The institute lost two licences from the national drug regulator last summer to make bacterial vaccines and plasma products due to inadequate safety infrastructure, and it is unclear if it will be able to keep its licence to make viral vaccines past 2015, according to local media reports.
The institute has since declared bankruptcy, given that most of its revenues were tied to it having the licences to manufacture and sell those products. But this was later annulled by a court and it is now undergoing restructuring and searching for private investors to allow it to restart some production. It has changed three directors in the last couple of months.
The institute’s downfall has been widely seen as a consequence of neglect by its majority shareholder, the Croatian government, and the government’s failure to invest in new technologies and infrastructure.
Vlatko Silobrčić, a fellow of Croatia’s science academy, who was director of the institute from 1992-1997, says the key problem of lack of investment in technology has plagued the organisation for years.“Nothing concrete really changed [after I left],” he says. “Five management and supervisory boards changed, but the government still neglected its own role.”
The institute’s key focus was on making medicinal blood derivatives, antitoxins and vaccines against bacterial and viral diseases.
Its products included vaccines for measles, mumps, rubella, tetanus, diphtheria and meningitis A — and a rabies treatment.
These had been exported to countries including Argentina, Burkina Faso, Egypt, Mexico, the Philippines and Vietnam. And its measles vaccine has been licensed to, for example, Serum Institute of India, and Gerencia General de Biologicos y Reactivos in Mexico, according to its website.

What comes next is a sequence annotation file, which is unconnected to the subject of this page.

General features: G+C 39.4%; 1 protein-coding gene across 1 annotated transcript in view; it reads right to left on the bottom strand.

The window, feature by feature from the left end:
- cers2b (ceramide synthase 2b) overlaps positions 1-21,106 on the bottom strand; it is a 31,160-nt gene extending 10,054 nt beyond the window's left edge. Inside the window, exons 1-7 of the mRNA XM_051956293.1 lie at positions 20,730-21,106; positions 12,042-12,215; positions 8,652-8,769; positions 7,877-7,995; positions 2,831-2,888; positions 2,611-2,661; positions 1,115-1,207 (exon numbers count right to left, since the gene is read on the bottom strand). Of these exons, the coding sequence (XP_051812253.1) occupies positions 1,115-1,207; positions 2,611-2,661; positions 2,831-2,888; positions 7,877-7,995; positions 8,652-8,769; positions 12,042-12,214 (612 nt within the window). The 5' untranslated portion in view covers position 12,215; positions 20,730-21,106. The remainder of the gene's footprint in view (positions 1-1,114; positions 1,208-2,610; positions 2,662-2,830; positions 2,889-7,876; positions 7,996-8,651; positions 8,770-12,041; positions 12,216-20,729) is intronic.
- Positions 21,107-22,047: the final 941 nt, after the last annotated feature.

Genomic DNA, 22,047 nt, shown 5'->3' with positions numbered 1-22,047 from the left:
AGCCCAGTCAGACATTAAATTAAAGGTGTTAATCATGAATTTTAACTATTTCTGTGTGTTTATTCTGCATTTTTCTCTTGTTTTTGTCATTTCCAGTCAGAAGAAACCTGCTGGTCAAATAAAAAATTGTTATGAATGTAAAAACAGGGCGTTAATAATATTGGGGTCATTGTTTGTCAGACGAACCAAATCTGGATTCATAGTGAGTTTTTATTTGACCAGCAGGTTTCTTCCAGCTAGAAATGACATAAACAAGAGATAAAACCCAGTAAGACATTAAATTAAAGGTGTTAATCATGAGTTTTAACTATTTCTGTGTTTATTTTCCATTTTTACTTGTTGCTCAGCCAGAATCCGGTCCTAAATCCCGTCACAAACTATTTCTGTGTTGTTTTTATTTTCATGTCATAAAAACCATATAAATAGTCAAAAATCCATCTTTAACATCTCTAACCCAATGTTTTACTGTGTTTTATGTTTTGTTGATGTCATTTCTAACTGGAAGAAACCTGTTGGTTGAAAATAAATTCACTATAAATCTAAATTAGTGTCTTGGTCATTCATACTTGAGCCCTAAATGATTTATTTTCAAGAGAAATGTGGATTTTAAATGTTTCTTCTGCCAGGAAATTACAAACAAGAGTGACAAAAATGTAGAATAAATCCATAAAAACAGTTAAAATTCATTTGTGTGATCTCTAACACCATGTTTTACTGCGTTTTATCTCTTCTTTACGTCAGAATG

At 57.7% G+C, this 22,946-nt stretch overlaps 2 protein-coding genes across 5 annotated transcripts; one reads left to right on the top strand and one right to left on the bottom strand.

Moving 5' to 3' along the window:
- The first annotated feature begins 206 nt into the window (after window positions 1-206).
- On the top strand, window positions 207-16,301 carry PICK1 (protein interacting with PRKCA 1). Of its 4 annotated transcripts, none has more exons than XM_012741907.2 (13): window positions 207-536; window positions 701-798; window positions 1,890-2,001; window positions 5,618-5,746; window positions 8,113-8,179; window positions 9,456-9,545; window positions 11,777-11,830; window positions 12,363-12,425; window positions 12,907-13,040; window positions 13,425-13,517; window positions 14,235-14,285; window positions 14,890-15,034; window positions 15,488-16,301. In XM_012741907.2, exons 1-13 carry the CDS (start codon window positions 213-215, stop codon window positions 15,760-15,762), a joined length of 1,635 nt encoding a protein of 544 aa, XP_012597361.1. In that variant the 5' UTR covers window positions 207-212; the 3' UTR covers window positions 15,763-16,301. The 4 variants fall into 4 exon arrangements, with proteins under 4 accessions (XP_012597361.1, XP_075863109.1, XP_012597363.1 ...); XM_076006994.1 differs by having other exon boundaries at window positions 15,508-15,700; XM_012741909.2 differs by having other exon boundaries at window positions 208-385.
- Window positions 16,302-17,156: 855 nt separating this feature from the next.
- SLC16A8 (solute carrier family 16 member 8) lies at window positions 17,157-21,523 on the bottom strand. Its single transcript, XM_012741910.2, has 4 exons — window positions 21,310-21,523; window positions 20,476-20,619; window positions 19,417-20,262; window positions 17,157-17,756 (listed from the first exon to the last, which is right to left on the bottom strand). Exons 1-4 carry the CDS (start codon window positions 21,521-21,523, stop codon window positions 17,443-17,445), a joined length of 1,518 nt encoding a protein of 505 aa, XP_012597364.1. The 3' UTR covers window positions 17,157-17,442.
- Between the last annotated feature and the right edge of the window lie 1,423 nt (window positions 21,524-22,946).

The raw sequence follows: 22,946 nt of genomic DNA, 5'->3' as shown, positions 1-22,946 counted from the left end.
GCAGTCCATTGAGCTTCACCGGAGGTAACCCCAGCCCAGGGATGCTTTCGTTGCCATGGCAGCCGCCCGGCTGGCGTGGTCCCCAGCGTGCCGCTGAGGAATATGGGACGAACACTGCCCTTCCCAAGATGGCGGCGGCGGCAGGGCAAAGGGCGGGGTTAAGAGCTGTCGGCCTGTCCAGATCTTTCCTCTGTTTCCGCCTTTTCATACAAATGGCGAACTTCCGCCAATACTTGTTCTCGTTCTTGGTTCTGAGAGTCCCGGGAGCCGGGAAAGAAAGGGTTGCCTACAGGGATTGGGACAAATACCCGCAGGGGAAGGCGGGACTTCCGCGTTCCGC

The institute lost a WHO licence in 1998 because it was no longer deemed to meet safety requirements, but it continued to export vaccines to countries that did not require this accreditation.
As recently as last August, the institute signed a deal with HLL Biotech, a subsidiary of Indian government enterprise HLL Lifecare, to provide measles vaccines and technology transfer to enable the production of 80 million doses for the Indian market and possibly for China and other Asian countries.
“We saw the media reports on the winding up of the Immunology Institute in Zagreb,” says E. A. Subramanian, chief executive of HLL Biotech.
“It is baseless. As part of a restructuring of the institute, some change will occur in the ownership of the Croatian organisation. HLL Biotech stands [by] the agreement and will go on.”
The immunology institute did not reply to repeated requests for comment on how the recent events have affected its vaccine research and production, or its agreement with the HLL Biotech.
Deborah Taylor, operations manager for Canada-based InterVax, which was the institute’s main vaccine distributor, says: “We have been associated with the Institute of Immunology for almost 30 years on a wide variety of products. However, our business relationship with them is governed by a confidentiality agreement and we are not in a position to provide comments” on how the recent events have affected vaccine distribution and availability.
At least two Croatia-based pharmaceutical firms have expressed an interest in investing in and partnering with the institute: PharmaS and Jadran Galenski Laboratorij, and media reports have also said there was interest from Biognost (Croatia), Grifols (Spain) and Octapharma (United Kingdom).
Additional reporting by Hari Krishnan in Thiruvananthapuram, India.